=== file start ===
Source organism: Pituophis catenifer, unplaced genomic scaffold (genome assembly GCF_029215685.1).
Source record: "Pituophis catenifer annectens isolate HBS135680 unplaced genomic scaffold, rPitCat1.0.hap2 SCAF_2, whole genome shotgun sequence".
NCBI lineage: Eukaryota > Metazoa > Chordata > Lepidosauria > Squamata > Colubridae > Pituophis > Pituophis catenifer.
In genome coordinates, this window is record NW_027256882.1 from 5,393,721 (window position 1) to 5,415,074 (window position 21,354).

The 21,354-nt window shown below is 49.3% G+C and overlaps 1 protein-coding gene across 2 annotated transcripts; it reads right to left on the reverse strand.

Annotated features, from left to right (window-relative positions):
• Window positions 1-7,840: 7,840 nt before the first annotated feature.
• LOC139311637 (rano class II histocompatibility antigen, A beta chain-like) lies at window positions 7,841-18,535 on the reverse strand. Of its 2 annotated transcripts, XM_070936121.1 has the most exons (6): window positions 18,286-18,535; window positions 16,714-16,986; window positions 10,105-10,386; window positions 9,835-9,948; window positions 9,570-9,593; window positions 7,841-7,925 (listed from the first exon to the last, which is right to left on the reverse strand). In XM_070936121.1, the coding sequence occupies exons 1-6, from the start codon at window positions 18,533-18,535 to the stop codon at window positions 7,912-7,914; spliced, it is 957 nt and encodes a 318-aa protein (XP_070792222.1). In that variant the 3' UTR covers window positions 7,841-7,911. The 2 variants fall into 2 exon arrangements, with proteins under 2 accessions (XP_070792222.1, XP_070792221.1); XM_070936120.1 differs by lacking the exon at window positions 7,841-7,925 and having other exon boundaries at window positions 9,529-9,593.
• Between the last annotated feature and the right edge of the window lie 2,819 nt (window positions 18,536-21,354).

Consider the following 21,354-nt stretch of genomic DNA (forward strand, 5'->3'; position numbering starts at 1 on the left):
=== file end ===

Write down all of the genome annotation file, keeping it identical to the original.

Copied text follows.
Source organism: Pituophis catenifer, unplaced genomic scaffold (genome assembly GCF_029215685.1).
Source record: "Pituophis catenifer annectens isolate HBS135680 unplaced genomic scaffold, rPitCat1.0.hap2 SCAF_2, whole genome shotgun sequence".
NCBI lineage: Eukaryota > Metazoa > Chordata > Lepidosauria > Squamata > Colubridae > Pituophis > Pituophis catenifer.
In genome coordinates, this window is record NW_027256882.1 from 5,393,721 (window position 1) to 5,415,074 (window position 21,354).

The 21,354-nt window shown below is 49.3% G+C and overlaps 1 protein-coding gene across 2 annotated transcripts; it reads right to left on the reverse strand.

Annotated features, from left to right (window-relative positions):
• Window positions 1-7,840: 7,840 nt before the first annotated feature.
• LOC139311637 (rano class II histocompatibility antigen, A beta chain-like) lies at window positions 7,841-18,535 on the reverse strand. Of its 2 annotated transcripts, XM_070936121.1 has the most exons (6): window positions 18,286-18,535; window positions 16,714-16,986; window positions 10,105-10,386; window positions 9,835-9,948; window positions 9,570-9,593; window positions 7,841-7,925 (listed from the first exon to the last, which is right to left on the reverse strand). In XM_070936121.1, the coding sequence occupies exons 1-6, from the start codon at window positions 18,533-18,535 to the stop codon at window positions 7,912-7,914; spliced, it is 957 nt and encodes a 318-aa protein (XP_070792222.1). In that variant the 3' UTR covers window positions 7,841-7,911. The 2 variants fall into 2 exon arrangements, with proteins under 2 accessions (XP_070792222.1, XP_070792221.1); XM_070936120.1 differs by lacking the exon at window positions 7,841-7,925 and having other exon boundaries at window positions 9,529-9,593.
• Between the last annotated feature and the right edge of the window lie 2,819 nt (window positions 18,536-21,354).

Consider the following 21,354-nt stretch of genomic DNA (forward strand, 5'->3'; position numbering starts at 1 on the left):